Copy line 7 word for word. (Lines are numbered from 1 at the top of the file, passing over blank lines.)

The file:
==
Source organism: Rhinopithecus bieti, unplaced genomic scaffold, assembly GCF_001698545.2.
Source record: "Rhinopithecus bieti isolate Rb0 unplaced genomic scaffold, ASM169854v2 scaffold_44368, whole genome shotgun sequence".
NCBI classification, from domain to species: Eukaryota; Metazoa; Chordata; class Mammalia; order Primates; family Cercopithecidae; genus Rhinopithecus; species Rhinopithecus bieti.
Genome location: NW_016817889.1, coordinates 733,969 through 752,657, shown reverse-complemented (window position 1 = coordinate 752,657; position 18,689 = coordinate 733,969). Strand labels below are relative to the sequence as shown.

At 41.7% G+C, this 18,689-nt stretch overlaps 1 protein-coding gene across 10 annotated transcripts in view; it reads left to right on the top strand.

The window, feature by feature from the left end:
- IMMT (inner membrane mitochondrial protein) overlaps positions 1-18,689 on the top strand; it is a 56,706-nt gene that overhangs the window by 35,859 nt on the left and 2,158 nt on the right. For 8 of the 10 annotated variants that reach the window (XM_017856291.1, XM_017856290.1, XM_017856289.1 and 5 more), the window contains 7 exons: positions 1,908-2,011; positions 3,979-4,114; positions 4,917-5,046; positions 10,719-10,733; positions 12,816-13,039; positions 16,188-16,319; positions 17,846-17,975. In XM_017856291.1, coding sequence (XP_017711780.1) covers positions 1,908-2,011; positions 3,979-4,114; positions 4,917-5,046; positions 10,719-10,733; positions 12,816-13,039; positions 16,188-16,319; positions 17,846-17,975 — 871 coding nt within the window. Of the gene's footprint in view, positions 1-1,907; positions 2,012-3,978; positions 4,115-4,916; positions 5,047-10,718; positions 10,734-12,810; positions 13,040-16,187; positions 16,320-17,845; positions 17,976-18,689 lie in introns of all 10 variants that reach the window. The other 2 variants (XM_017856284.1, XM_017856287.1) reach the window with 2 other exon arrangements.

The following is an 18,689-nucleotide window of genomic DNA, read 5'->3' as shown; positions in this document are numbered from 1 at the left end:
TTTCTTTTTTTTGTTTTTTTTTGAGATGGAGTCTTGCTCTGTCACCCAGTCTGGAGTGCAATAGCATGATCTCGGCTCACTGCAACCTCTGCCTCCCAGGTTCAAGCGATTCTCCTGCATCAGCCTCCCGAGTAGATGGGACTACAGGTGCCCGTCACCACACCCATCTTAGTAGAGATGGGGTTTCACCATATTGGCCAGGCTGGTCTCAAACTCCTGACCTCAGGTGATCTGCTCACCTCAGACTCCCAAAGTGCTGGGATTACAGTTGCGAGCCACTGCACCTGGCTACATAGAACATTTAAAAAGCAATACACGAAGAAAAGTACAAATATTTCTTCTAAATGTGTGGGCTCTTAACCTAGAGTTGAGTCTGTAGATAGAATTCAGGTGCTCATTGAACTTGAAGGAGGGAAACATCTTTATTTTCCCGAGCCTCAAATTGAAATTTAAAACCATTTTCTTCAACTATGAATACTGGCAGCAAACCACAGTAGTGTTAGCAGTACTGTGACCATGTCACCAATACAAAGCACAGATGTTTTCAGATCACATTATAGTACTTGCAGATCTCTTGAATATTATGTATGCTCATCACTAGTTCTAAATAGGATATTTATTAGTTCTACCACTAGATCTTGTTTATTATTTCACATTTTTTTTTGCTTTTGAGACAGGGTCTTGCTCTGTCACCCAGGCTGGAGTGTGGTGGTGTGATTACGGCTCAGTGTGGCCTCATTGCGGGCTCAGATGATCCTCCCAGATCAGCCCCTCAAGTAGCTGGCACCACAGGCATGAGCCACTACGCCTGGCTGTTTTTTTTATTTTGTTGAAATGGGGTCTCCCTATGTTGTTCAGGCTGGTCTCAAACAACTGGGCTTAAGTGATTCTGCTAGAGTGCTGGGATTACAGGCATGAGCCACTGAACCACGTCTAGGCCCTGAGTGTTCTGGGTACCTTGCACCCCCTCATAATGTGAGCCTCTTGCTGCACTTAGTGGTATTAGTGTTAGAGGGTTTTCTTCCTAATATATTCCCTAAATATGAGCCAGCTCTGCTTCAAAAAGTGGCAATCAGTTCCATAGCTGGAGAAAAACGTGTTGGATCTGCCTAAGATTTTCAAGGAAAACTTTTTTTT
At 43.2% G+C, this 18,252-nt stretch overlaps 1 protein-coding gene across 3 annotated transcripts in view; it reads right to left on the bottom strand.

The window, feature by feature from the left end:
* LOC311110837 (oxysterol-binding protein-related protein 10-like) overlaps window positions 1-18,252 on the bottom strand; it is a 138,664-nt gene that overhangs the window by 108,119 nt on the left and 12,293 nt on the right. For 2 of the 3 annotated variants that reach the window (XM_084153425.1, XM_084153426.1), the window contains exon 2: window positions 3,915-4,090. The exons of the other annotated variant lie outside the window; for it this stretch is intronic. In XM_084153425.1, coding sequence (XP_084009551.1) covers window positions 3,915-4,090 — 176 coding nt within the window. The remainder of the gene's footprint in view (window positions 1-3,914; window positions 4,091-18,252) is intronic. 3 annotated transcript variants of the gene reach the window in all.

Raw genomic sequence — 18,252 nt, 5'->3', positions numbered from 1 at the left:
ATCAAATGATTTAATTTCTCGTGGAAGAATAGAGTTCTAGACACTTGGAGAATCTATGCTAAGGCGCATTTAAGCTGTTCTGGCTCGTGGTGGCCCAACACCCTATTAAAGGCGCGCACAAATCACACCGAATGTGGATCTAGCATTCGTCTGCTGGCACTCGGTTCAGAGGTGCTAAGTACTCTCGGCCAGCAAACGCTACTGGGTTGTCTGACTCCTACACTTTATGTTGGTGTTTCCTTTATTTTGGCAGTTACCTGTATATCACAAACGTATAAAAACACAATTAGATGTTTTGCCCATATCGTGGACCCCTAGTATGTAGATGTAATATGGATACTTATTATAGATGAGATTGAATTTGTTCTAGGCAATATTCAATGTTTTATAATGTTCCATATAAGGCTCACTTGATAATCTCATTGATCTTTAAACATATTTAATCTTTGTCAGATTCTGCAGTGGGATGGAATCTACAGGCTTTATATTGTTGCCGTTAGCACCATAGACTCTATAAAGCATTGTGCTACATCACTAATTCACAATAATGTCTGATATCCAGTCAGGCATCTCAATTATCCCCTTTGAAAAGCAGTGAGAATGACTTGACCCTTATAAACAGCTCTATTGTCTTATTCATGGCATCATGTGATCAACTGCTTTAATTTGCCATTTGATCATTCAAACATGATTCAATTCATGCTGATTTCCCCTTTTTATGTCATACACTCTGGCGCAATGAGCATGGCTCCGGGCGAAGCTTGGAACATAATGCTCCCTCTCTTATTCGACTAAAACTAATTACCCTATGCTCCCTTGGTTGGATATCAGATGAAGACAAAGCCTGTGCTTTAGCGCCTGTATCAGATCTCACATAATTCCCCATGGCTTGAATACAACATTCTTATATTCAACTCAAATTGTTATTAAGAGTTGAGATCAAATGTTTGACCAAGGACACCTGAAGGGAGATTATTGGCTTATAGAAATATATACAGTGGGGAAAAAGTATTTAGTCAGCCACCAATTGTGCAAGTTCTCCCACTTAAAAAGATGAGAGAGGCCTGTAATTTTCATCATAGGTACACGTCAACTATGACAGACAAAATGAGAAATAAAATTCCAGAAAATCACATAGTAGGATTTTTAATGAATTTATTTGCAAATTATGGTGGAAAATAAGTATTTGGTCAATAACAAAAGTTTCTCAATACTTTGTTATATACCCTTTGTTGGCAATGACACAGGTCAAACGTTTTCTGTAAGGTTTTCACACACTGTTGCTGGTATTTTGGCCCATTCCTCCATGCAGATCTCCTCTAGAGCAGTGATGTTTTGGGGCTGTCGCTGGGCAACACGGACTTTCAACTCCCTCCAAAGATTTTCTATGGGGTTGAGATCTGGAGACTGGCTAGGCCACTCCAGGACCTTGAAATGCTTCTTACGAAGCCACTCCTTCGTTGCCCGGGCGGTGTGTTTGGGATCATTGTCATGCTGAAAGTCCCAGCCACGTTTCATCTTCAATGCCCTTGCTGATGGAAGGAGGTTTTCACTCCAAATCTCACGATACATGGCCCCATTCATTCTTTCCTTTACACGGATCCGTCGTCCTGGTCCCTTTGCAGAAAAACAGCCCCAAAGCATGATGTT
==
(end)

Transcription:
- IMMT (inner membrane mitochondrial protein) overlaps positions 1-18,689 on the top strand; it is a 56,706-nt gene that overhangs the window by 35,859 nt on the left and 2,158 nt on the right. For 8 of the 10 annotated variants that reach the window (XM_017856291.1, XM_017856290.1, XM_017856289.1 and 5 more), the window contains 7 exons: positions 1,908-2,011; positions 3,979-4,114; positions 4,917-5,046; positions 10,719-10,733; positions 12,816-13,039; positions 16,188-16,319; positions 17,846-17,975. In XM_017856291.1, coding sequence (XP_017711780.1) covers positions 1,908-2,011; positions 3,979-4,114; positions 4,917-5,046; positions 10,719-10,733; positions 12,816-13,039; positions 16,188-16,319; positions 17,846-17,975 — 871 coding nt within the window. Of the gene's footprint in view, positions 1-1,907; positions 2,012-3,978; positions 4,115-4,916; positions 5,047-10,718; positions 10,734-12,810; positions 13,040-16,187; positions 16,320-17,845; positions 17,976-18,689 lie in introns of all 10 variants that reach the window. The other 2 variants (XM_017856284.1, XM_017856287.1) reach the window with 2 other exon arrangements.